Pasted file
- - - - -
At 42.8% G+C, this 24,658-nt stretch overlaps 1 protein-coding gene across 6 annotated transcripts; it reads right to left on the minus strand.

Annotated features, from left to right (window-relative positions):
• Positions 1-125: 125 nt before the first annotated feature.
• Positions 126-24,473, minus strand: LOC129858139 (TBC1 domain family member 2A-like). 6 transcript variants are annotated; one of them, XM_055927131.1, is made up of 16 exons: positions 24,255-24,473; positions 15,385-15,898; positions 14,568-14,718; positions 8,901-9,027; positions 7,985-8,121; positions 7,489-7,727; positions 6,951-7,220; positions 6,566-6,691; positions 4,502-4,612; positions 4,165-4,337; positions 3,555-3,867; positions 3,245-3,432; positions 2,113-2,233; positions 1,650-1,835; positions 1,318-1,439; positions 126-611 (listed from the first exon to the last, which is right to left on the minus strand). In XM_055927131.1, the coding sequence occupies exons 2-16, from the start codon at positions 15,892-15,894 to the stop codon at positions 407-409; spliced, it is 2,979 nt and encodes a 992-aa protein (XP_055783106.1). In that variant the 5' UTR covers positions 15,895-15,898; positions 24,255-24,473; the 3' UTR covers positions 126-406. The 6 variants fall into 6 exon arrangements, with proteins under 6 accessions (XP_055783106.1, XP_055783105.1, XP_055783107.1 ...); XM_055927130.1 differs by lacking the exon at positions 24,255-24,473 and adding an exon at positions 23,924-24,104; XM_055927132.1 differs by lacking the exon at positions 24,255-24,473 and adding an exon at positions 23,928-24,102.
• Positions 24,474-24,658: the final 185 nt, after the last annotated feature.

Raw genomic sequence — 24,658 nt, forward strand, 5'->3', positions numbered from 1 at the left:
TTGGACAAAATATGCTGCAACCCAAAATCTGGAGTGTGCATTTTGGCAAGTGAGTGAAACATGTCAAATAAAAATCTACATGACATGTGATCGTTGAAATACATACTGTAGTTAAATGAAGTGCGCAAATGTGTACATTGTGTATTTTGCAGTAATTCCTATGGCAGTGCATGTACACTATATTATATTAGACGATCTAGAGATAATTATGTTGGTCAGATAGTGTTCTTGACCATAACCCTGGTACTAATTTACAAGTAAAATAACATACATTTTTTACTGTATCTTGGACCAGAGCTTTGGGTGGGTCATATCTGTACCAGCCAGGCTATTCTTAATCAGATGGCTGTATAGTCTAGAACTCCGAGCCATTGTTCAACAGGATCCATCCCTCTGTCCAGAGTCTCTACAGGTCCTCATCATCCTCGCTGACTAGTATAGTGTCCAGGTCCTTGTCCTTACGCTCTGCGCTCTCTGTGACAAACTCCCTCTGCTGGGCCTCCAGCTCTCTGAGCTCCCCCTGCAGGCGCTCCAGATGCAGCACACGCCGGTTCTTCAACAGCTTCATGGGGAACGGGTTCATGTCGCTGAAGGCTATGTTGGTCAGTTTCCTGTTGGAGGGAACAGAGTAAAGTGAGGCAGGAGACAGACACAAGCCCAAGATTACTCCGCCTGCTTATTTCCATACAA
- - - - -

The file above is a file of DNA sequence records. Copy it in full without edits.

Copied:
At 42.8% G+C, this 24,658-nt stretch overlaps 1 protein-coding gene across 6 annotated transcripts; it reads right to left on the minus strand.

Annotated features, from left to right (window-relative positions):
• Positions 1-125: 125 nt before the first annotated feature.
• Positions 126-24,473, minus strand: LOC129858139 (TBC1 domain family member 2A-like). 6 transcript variants are annotated; one of them, XM_055927131.1, is made up of 16 exons: positions 24,255-24,473; positions 15,385-15,898; positions 14,568-14,718; positions 8,901-9,027; positions 7,985-8,121; positions 7,489-7,727; positions 6,951-7,220; positions 6,566-6,691; positions 4,502-4,612; positions 4,165-4,337; positions 3,555-3,867; positions 3,245-3,432; positions 2,113-2,233; positions 1,650-1,835; positions 1,318-1,439; positions 126-611 (listed from the first exon to the last, which is right to left on the minus strand). In XM_055927131.1, the coding sequence occupies exons 2-16, from the start codon at positions 15,892-15,894 to the stop codon at positions 407-409; spliced, it is 2,979 nt and encodes a 992-aa protein (XP_055783106.1). In that variant the 5' UTR covers positions 15,895-15,898; positions 24,255-24,473; the 3' UTR covers positions 126-406. The 6 variants fall into 6 exon arrangements, with proteins under 6 accessions (XP_055783106.1, XP_055783105.1, XP_055783107.1 ...); XM_055927130.1 differs by lacking the exon at positions 24,255-24,473 and adding an exon at positions 23,924-24,104; XM_055927132.1 differs by lacking the exon at positions 24,255-24,473 and adding an exon at positions 23,928-24,102.
• Positions 24,474-24,658: the final 185 nt, after the last annotated feature.

Raw genomic sequence — 24,658 nt, forward strand, 5'->3', positions numbered from 1 at the left:
TTGGACAAAATATGCTGCAACCCAAAATCTGGAGTGTGCATTTTGGCAAGTGAGTGAAACATGTCAAATAAAAATCTACATGACATGTGATCGTTGAAATACATACTGTAGTTAAATGAAGTGCGCAAATGTGTACATTGTGTATTTTGCAGTAATTCCTATGGCAGTGCATGTACACTATATTATATTAGACGATCTAGAGATAATTATGTTGGTCAGATAGTGTTCTTGACCATAACCCTGGTACTAATTTACAAGTAAAATAACATACATTTTTTACTGTATCTTGGACCAGAGCTTTGGGTGGGTCATATCTGTACCAGCCAGGCTATTCTTAATCAGATGGCTGTATAGTCTAGAACTCCGAGCCATTGTTCAACAGGATCCATCCCTCTGTCCAGAGTCTCTACAGGTCCTCATCATCCTCGCTGACTAGTATAGTGTCCAGGTCCTTGTCCTTACGCTCTGCGCTCTCTGTGACAAACTCCCTCTGCTGGGCCTCCAGCTCTCTGAGCTCCCCCTGCAGGCGCTCCAGATGCAGCACACGCCGGTTCTTCAACAGCTTCATGGGGAACGGGTTCATGTCGCTGAAGGCTATGTTGGTCAGTTTCCTGTTGGAGGGAACAGAGTAAAGTGAGGCAGGAGACAGACACAAGCCCAAGATTACTCCGCCTGCTTATTTCCATACAA